Earlier this week, I took a look at the little things that made a big impression on me from Superman: The Movie. In Part One, I covered the beginning of the film through its unforgettable Smallville scenes. Let's pick things up as Clark concludes his journey to the frozen Arctic (click on the photos for a larger view)...
13. The Blankets: As Clark opens his backpack to remove the glowing Green Crystal, a sharp eye will catch a glimpse of the red, blue, and yellow fabrics stuffed inside. These can only be the Kryptonian blankets sent along with baby Kal-El's rocket ship. According to the comic book origin, these were the same fabrics used to create Superboy's indestructible costume...and it's likely that the backpack blankets were the fabrics used for the Superman costume we'd be seeing shortly.
14. "Speak." One of my absolute favorite sequences is the mysterious communion between Kal-El and the pseudo-spirit of his father Jor-El. After emerging from a cascade of light, the image of Jor-El assures his son that he will answer his many questions about his true heritage. Just before turning the conversation over to Kal-El, Jor-El says, "So, my son. Speak." With only this brief line, Marlon Brando (with face slightly upturned) conveys a regal, even imperious bearing...which perfectly sets the birth father apart from the humble adoptive father who raised Clark Kent.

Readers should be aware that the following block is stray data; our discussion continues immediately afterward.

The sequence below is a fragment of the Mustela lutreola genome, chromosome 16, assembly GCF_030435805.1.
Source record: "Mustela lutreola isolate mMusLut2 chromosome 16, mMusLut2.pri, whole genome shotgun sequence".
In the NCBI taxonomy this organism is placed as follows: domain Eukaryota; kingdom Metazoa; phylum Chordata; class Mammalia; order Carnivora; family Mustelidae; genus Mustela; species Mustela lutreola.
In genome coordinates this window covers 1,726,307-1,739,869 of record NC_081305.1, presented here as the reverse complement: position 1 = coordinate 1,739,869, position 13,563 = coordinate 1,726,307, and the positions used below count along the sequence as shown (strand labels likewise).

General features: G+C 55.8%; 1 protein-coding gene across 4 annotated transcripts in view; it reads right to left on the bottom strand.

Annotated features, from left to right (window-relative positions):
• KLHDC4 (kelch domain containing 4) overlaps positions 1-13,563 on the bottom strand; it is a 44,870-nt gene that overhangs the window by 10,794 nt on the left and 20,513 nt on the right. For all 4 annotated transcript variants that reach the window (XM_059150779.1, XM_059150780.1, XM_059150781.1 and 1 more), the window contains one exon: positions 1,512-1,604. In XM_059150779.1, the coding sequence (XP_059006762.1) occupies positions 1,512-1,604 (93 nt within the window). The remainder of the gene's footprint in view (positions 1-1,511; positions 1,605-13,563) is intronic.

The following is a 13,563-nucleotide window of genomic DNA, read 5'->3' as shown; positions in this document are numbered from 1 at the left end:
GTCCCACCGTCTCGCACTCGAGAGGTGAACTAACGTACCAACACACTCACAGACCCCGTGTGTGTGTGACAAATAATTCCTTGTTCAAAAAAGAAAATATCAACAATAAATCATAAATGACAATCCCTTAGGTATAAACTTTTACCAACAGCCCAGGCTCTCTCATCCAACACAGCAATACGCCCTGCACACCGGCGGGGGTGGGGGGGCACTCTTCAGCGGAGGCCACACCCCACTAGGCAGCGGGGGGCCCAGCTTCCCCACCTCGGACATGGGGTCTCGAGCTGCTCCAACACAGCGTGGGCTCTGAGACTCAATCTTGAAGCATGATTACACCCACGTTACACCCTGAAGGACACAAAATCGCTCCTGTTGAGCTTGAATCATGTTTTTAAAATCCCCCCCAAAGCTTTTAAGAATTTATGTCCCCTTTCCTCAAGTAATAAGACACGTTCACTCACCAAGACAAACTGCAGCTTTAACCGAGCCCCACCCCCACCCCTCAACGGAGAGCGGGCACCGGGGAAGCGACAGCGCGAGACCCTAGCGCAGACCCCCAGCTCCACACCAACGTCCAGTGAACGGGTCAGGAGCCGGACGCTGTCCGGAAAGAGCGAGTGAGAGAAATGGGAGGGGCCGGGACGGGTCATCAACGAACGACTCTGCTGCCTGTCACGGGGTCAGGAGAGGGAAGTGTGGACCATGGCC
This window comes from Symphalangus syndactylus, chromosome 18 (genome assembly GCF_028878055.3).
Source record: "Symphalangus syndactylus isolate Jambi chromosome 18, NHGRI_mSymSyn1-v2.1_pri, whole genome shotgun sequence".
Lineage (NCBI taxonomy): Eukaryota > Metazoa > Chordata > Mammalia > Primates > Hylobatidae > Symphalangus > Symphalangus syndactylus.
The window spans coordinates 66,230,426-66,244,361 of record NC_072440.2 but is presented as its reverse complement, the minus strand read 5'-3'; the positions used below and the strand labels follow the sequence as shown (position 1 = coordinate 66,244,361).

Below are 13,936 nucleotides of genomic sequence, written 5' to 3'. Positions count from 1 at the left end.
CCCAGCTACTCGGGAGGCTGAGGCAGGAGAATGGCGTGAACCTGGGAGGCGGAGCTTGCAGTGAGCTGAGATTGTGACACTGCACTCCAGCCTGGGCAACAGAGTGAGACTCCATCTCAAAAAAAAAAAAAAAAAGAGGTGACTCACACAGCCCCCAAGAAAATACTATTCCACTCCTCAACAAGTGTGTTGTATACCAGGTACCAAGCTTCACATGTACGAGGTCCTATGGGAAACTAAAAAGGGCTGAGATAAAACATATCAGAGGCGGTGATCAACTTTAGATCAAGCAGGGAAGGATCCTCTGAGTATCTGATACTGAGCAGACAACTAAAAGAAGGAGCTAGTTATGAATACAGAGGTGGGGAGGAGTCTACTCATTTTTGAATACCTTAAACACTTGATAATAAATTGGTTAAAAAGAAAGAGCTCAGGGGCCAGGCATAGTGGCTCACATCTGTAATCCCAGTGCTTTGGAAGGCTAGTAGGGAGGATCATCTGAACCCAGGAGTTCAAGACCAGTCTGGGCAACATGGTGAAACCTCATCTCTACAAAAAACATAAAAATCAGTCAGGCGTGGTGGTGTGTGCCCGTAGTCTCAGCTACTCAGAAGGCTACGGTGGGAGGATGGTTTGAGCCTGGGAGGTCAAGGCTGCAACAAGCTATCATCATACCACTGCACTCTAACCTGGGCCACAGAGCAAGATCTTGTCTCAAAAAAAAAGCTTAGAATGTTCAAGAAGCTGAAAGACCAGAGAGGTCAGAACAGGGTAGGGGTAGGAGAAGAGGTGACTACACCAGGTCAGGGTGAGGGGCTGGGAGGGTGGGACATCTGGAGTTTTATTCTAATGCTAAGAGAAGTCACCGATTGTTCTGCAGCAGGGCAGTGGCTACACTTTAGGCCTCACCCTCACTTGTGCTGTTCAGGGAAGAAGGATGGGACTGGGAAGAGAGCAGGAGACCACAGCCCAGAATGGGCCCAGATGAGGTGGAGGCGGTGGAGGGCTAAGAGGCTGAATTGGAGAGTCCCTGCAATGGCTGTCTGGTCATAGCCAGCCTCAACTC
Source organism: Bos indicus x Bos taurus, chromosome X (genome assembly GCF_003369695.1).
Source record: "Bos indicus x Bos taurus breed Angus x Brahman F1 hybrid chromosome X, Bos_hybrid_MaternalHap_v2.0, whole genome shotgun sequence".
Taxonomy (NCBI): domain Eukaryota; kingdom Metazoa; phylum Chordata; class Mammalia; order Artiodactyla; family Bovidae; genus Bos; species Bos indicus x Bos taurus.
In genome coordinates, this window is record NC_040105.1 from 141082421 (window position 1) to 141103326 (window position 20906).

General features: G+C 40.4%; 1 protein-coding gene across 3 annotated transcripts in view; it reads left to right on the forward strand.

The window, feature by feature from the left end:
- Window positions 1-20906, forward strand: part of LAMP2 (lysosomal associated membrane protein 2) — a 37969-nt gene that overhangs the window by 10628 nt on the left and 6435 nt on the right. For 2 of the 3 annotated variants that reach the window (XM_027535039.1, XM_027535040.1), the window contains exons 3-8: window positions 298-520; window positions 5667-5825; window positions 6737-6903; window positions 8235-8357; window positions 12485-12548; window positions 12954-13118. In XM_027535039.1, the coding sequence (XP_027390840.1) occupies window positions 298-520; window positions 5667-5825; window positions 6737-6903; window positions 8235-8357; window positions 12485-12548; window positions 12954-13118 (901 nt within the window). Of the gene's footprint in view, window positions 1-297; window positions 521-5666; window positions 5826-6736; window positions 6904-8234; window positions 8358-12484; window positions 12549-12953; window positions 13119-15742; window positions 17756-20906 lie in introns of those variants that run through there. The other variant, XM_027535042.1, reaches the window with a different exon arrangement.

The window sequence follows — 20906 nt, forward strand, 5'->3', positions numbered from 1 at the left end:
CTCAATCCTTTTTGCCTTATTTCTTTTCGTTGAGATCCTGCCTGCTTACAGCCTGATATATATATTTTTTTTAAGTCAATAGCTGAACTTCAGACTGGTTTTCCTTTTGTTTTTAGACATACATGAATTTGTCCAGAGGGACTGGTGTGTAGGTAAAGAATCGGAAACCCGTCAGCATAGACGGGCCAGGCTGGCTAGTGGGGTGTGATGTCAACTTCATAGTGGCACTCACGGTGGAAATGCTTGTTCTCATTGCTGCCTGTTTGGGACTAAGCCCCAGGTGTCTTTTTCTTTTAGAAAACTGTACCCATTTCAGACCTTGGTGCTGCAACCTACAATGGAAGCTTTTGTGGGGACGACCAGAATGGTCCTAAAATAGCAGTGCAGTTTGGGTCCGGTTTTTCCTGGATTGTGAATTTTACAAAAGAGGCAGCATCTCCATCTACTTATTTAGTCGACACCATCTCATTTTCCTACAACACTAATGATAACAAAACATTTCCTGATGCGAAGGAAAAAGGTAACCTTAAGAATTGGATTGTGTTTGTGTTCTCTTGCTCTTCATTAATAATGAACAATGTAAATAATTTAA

15. Superman Revealed: After twelve years (!) of Jor-El's mentoring, Kal-El is now ready to enter the world with full knowledge of his Kryptonian heritage and power. I still recall the thrill of seeing Christopher Reeve take flight for the first time and soar so smoothly past the camera, giving us viewers enough of a thrill to wait another half hour before seeing any Superman action scenes. Keeping him somewhat in the shadows as he flew past was also a great move, simultaneously revealing him while retaining a bit of mystery. Combined with the heraldic blast of the Superman March, the origin story arc ends on an epic, triumphant note.